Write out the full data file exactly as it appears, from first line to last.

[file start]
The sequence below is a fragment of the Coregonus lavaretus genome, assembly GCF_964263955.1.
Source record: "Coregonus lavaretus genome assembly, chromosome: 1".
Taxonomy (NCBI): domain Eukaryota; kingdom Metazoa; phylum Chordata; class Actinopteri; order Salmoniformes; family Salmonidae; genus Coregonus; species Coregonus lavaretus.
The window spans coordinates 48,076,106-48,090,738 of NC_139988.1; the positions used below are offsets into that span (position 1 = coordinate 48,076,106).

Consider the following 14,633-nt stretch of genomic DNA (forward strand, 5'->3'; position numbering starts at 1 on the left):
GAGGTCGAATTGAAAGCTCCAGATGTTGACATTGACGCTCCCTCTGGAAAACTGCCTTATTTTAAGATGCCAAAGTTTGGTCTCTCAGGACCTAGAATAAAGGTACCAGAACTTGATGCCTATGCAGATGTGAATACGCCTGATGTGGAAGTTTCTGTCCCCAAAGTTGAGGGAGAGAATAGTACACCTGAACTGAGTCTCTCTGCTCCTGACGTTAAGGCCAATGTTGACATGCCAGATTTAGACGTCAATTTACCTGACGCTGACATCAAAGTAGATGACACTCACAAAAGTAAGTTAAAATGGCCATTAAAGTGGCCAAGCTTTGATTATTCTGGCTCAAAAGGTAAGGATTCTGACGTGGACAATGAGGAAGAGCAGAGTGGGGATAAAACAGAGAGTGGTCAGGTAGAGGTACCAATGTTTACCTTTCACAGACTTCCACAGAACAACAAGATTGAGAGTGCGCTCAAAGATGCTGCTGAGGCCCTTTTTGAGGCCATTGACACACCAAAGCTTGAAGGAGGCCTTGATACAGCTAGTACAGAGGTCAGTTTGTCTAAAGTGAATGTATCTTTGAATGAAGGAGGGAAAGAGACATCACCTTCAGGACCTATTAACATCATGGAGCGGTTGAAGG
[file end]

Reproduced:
The sequence below is a fragment of the Coregonus lavaretus genome, assembly GCF_964263955.1.
Source record: "Coregonus lavaretus genome assembly, chromosome: 1".
Taxonomy (NCBI): domain Eukaryota; kingdom Metazoa; phylum Chordata; class Actinopteri; order Salmoniformes; family Salmonidae; genus Coregonus; species Coregonus lavaretus.
The window spans coordinates 48,076,106-48,090,738 of NC_139988.1; the positions used below are offsets into that span (position 1 = coordinate 48,076,106).

Consider the following 14,633-nt stretch of genomic DNA (forward strand, 5'->3'; position numbering starts at 1 on the left):
GAGGTCGAATTGAAAGCTCCAGATGTTGACATTGACGCTCCCTCTGGAAAACTGCCTTATTTTAAGATGCCAAAGTTTGGTCTCTCAGGACCTAGAATAAAGGTACCAGAACTTGATGCCTATGCAGATGTGAATACGCCTGATGTGGAAGTTTCTGTCCCCAAAGTTGAGGGAGAGAATAGTACACCTGAACTGAGTCTCTCTGCTCCTGACGTTAAGGCCAATGTTGACATGCCAGATTTAGACGTCAATTTACCTGACGCTGACATCAAAGTAGATGACACTCACAAAAGTAAGTTAAAATGGCCATTAAAGTGGCCAAGCTTTGATTATTCTGGCTCAAAAGGTAAGGATTCTGACGTGGACAATGAGGAAGAGCAGAGTGGGGATAAAACAGAGAGTGGTCAGGTAGAGGTACCAATGTTTACCTTTCACAGACTTCCACAGAACAACAAGATTGAGAGTGCGCTCAAAGATGCTGCTGAGGCCCTTTTTGAGGCCATTGACACACCAAAGCTTGAAGGAGGCCTTGATACAGCTAGTACAGAGGTCAGTTTGTCTAAAGTGAATGTATCTTTGAATGAAGGAGGGAAAGAGACATCACCTTCAGGACCTATTAACATCATGGAGCGGTTGAAGG